Pensacola City Council to take action on Long Hollow radio tower

Divine Word Radio owner Gene Church may have deceived city, Federal Communications Commission and Federal Aviation Administration officials about the construction of the 400-foot high radio tower inside the Long Hollow Conservation District, according to report delivered to the Pensacola City Council yesterday.

It took nearly three-hours for the city council to sort through the presentation by Council Executive Don Kraher and listen to commentary by North Hill residents about the controversial tower that appears to have violated the city lease, city permit regulations and federal standards.

There was last mInute attempt to cut off any council action by Church’s attorney Ed Fleming, who sent an email two minutes before Monday’s 3:30 p.m. consent agenda meeting to Kraher dismissing the nine questions the city council executive emailed to Fleming five days earlier on March 9. Read Letter in response to Don Kraher

Fleming contended everything was done on the up and up on the lease, permits and said the city lacked grounds to modify or to terminate its lease with Church, who owns the tower that broadcasts Catholic 1230 AM radio station and two others.

“Given the fact that all three questions have been definitively answered, I see no need to make further comment regarding the Divine Word Radio tower lease,” Fleming wrote.

But Kraher’s research pointed out many inconsistencies and contradictions, such as whether the new tower was 350-feet as the stated in the plans approved by the city, or 400-feet as it reported to the FCC and FAA. Divine Word removed a 65-year-old, 250-foot tower owned by the city in September 2014.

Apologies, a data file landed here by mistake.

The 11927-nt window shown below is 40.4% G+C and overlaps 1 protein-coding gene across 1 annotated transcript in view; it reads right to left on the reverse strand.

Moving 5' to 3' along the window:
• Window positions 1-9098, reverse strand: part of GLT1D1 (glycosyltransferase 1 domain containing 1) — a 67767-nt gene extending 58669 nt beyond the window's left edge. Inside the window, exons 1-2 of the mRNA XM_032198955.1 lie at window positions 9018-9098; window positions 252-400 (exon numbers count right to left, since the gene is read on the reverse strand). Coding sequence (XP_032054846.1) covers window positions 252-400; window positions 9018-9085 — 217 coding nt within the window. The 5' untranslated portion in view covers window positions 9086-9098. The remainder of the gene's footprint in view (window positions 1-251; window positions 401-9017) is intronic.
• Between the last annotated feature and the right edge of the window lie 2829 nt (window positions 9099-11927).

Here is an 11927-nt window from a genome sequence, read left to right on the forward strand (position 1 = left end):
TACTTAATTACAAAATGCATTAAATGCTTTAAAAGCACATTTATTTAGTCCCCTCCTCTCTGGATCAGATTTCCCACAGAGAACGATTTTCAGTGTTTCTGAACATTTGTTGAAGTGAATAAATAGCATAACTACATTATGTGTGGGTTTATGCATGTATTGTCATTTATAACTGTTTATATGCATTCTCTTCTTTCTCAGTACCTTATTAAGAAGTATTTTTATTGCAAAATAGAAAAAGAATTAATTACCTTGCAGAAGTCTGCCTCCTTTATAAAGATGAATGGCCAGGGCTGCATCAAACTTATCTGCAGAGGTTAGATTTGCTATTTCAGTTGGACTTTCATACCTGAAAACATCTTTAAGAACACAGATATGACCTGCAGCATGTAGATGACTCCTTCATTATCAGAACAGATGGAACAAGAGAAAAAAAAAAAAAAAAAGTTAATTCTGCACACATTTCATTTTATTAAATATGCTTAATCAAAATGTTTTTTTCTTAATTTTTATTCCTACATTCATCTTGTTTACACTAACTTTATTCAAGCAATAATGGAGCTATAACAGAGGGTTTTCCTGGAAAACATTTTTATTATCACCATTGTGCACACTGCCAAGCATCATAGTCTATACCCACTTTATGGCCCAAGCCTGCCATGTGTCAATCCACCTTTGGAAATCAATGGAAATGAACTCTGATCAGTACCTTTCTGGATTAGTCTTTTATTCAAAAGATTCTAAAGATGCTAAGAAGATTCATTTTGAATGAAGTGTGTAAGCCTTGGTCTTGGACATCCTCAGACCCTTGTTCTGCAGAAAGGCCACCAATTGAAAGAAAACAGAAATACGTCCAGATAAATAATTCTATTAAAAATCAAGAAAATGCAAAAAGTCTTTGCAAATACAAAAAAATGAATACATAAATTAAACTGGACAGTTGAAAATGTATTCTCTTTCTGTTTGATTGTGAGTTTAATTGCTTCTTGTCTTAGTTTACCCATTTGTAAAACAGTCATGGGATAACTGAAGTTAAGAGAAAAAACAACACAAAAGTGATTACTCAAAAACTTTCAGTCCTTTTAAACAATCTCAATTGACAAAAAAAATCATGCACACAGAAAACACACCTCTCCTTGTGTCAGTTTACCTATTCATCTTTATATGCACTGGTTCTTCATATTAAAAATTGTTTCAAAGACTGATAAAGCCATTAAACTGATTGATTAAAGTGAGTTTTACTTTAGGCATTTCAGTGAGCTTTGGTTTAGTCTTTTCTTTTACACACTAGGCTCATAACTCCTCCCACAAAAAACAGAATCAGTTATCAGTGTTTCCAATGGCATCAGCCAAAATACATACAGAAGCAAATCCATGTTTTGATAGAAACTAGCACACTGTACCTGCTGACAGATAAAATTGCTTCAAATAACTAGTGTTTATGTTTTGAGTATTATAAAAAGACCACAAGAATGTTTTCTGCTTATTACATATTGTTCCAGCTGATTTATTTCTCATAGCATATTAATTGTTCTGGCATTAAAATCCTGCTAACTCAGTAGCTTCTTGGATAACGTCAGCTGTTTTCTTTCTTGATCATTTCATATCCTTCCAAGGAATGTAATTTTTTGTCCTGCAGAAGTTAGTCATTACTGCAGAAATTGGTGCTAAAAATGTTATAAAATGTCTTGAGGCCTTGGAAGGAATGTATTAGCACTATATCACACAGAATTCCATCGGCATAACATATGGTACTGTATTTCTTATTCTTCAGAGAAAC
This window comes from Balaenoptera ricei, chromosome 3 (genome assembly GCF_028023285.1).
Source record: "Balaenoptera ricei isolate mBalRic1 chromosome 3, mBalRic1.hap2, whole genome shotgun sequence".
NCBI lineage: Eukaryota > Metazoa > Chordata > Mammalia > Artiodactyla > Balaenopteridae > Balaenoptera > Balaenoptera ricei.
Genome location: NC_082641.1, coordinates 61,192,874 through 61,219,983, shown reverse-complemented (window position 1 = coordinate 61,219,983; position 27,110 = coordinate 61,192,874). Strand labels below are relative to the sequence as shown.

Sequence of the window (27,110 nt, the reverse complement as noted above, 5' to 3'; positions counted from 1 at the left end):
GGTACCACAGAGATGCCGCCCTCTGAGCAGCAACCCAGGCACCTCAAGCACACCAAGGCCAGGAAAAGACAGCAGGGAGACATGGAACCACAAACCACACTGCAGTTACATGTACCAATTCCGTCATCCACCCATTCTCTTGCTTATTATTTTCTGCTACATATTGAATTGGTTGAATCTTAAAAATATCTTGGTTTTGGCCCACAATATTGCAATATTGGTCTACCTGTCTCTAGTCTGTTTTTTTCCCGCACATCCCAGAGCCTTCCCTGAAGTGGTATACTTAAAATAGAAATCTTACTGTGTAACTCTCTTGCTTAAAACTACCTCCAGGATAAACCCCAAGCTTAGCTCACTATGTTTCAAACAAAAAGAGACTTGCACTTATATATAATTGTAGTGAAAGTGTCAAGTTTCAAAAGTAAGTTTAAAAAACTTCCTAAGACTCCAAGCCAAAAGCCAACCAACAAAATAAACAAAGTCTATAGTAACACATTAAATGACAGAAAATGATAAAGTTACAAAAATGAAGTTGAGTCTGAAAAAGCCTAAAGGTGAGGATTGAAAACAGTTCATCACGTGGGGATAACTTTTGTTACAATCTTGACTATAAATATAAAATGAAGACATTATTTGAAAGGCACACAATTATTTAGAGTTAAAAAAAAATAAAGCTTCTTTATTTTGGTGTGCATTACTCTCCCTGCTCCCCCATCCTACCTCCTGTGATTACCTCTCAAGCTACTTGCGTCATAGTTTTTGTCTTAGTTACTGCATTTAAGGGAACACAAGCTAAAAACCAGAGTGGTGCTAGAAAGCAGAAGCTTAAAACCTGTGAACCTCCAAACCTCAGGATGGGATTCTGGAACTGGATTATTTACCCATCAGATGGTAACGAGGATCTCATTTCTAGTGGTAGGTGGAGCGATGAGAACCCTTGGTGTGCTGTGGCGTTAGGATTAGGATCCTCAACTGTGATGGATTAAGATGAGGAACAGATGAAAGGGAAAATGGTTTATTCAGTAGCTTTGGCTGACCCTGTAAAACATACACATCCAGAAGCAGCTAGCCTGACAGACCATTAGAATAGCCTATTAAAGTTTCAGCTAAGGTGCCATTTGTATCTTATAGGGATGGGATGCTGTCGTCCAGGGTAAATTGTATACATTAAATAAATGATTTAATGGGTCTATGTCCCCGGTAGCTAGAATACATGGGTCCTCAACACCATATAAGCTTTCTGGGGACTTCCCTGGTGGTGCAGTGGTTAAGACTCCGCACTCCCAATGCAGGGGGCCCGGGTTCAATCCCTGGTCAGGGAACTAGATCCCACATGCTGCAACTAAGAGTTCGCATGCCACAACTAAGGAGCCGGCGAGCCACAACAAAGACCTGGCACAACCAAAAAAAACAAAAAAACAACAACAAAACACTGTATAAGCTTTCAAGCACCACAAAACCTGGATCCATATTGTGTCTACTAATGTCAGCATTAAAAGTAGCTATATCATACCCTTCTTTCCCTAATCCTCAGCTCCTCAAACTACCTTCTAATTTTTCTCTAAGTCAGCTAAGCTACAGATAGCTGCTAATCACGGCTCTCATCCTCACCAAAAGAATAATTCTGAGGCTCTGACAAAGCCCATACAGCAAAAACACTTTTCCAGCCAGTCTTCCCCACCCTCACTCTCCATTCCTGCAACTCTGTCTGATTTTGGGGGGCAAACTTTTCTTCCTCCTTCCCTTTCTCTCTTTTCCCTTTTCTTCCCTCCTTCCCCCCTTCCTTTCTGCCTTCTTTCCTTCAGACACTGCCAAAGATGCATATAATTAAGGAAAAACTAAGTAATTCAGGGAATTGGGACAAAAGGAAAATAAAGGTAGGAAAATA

In addition, Divine Radio had a “non-conforming” use provision under the city’s zoning ordinance. That raised the question among city council members whether Church could build a new radio tower and control building on the six acres of city property that he leases for $600 a year.

City council members came to a consensus on filing a complaint with the FCC against the radio station and on analyzing whether to pursue legal action to cancel the contract.

District 6 City Councilman Brian Spencer said to applause from onlookers that “you can strike number six off my list of options—leaving things as they are.”

District 2 City Councilwoman Sherri Myers added: “There must be some legal avenues we can take.”

She asked City Attorney Lysia Bowling to look at the lease and present a legal opinion.

Meanwhile, District 1 City Councilman P.C. Wu expressed anger.

“This is awfully distressing,” he said.

Melanie Nichols, North Hill Preservation Association president, gave the city council seven reasons to terminate its deal with Divine Word.

“You don’t have a building permit for 400-feet of anything,” she said. “You need to get FCC in here quick.”

Nichols added the tower is dangerous with its lights often out at night, and reported it lies in Baptist Hospital’s ER flight pattern.

North Hill resident Dr. James Scaminaci III has no doubts about the tower construction: “The city of Pensacola was a victim of fraud. Deliberate fraud.”

Kraher summed up his presentation to council members when he said: “Who knew what? What did they know? When did they know it? And was that information provided to the City Council?”